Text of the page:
Schizophrenia and Mental Health Policies – Disorder Example

Download free paperFile format: .doc, available for editing

"Schizophrenia and Mental Health Policies" is a perfect example of a paper on the disorder.   Mental health is one of the most serious issues facing the world today. Only recently have practitioners and the public come to consider mental issues as the public health problem that they truly are. We are witnessing a dramatic shift in the definition of these problems and where and how they should be dealt with. Although public understanding of this issue is unfortunately still at an early stage, much has changed over the course of the last one hundred years.

The difference between perceptions of mental illness today and in the 19th century is between night and day. That said we need to dramatically increase the amount of information and education out there on this issue. We need to know when such things become a problem and when they should be left alone. Mental health is an issue that affects all of us and must be taken very seriously by all of us. Part of the solution to this issue is to understand its history.

This is especially true of mental illnesses such as Schizophrenia. Schizophrenia is a disease characterized by the break down of mental processes and the ability to deal with reality. It often displays itself in delusional and erratic behavior, sometimes with outbursts of violence. Today it is treated with pharmaceuticals, but in the not so distant past, people with such mental illnesses were considered to be possessed by spirit or demons. People were frightened of them and locked them up in unpleasant asylums. They had few rights and fewer treatments. They were objects of fear and concern and were often not even considered human anymore.

The field of psychology only really began to develop about 120 years ago, with Freud's first work. Before that, few took the time to understand these issues. Someone like August in the Gruen's novel Water for Elephants would not have been treated if indeed he was schizophrenic. People would just have thought he was erratic and would not like him. However, it is unlikely that August was Schizophrenic. He was more likely a psychopath. He didn't really hear voices or act under the power of delusions.

He may have been bi-polar due to his mood swings, but it is most likely that he was a psychopath. He did seem to get a certain enjoyment out of harming people and animals. Nevertheless, he would not have received any treatment in the 1930s. Today there are, for example, serious deficits in the American criminal justice system with regards to the mentally ill and especially those with problems such as Schizophrenia. Too often their problems are not diagnosed or treated. They are also often kept in the general population rather than in special wards where their problems can be better treated.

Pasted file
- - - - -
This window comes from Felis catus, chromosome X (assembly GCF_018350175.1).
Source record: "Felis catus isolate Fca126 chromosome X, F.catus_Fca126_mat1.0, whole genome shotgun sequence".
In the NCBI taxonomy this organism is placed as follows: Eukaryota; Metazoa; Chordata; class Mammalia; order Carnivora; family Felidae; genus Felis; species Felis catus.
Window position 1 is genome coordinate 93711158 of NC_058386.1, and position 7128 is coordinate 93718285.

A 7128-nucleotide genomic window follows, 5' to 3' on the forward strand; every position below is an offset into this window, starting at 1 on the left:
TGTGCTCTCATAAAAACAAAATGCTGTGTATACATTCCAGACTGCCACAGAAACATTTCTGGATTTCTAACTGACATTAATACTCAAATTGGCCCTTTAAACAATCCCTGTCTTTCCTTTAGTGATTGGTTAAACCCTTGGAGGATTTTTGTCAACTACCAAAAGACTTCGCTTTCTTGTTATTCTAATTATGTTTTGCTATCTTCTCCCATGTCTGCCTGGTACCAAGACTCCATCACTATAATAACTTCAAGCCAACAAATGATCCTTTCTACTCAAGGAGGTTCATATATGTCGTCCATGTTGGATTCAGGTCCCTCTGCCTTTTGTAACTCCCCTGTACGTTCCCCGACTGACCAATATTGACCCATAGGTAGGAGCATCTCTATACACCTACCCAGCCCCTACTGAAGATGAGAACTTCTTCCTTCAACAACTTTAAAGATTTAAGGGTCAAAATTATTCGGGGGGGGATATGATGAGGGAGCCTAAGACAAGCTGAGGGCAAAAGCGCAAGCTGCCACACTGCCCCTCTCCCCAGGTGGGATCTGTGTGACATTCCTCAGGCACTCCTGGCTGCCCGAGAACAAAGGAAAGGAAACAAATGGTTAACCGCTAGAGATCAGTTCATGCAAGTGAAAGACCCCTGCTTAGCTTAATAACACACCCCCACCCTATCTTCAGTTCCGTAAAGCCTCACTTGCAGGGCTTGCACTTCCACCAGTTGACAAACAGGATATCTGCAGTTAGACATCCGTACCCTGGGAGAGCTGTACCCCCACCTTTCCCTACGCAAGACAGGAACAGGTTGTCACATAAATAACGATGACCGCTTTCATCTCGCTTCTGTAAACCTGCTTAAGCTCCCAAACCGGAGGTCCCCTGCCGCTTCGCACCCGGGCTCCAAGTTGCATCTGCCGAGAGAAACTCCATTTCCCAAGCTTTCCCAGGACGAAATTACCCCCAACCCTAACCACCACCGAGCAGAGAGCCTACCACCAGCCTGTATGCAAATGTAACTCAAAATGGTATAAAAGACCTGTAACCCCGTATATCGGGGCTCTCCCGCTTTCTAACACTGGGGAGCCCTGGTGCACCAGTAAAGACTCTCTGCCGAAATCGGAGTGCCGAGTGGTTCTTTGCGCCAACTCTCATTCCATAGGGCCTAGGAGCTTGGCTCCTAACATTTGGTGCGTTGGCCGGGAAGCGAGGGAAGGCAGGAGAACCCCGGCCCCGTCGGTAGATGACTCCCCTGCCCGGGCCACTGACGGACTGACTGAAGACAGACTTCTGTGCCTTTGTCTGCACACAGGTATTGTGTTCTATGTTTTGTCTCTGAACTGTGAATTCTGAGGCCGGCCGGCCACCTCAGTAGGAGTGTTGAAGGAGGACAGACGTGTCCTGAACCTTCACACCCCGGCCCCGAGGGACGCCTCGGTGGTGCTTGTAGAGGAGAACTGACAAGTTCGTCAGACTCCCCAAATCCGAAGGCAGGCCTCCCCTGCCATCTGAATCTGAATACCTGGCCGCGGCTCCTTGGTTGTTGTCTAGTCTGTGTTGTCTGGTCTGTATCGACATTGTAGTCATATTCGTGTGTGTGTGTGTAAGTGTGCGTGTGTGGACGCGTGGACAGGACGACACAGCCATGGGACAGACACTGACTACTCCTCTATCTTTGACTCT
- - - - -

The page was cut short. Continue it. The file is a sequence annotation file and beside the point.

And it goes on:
Part of this stems from the high cost of treatment and the shortage of qualified doctors and nurses working in areas of mental health. Another important aspect of this problem arises from the fact that many states pass on the funding and control of programs for the mentally ill on the federal government and its bureaucracies. Rather than dealing with local problems on a local basis, too many of these very specific problems have to be addressed by a faceless group of officials in a distant capital.

This outsourcing has been very unsuccessful in helping improve the situation of the mentally ill with regards to the criminal justice system. But this situation is much better compared with what it was like in centuries past. There were no pleas of insanity in a court. People with mental illness who committed crimes had no treatment of representation. They were just locked up and the key was thrown away. There are a number of contemporary public policies we must address regarding mental health.

One of the most important things for businesses to consider when starting up is whether to how much of their employee's healthcare costs they should pay. This is part of a great debate about healthcare and whether the state or employers should pay it or whether people should be responsible for it themselves. It comes down to the basic question: is healthcare a private or a public good? That is a vital question to ask regarding mental health as costs associated with it can be not only astronomical but seriously affect employees' work performances.